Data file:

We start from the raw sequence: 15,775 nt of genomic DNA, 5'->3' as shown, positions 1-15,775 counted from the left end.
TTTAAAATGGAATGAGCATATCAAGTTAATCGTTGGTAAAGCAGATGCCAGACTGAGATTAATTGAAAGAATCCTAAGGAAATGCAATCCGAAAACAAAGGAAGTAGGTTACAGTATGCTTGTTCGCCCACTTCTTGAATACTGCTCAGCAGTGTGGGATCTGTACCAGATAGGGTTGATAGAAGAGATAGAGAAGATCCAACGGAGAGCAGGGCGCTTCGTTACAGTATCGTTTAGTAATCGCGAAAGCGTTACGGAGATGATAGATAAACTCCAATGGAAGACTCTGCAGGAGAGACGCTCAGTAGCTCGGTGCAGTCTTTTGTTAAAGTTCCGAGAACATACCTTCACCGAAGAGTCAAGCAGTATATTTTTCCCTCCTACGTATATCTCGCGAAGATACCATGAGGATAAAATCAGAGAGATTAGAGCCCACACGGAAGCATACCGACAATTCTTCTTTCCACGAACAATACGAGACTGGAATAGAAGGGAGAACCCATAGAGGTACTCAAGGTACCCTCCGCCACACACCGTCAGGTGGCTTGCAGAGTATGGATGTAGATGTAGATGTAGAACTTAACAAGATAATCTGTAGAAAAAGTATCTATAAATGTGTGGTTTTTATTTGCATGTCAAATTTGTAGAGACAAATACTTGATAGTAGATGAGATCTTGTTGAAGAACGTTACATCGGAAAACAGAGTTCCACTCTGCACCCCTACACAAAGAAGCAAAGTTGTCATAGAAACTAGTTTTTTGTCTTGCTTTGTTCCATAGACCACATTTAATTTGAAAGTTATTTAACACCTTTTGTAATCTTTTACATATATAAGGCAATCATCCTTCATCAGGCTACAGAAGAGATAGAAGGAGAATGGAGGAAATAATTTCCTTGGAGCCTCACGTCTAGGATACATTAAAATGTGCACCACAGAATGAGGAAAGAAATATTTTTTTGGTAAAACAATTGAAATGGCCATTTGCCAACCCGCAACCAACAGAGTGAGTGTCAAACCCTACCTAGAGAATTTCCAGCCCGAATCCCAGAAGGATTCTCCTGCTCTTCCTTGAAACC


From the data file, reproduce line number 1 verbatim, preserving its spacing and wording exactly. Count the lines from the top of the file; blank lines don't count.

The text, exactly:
We start from the raw sequence: 15,775 nt of genomic DNA, 5'->3' as shown, positions 1-15,775 counted from the left end.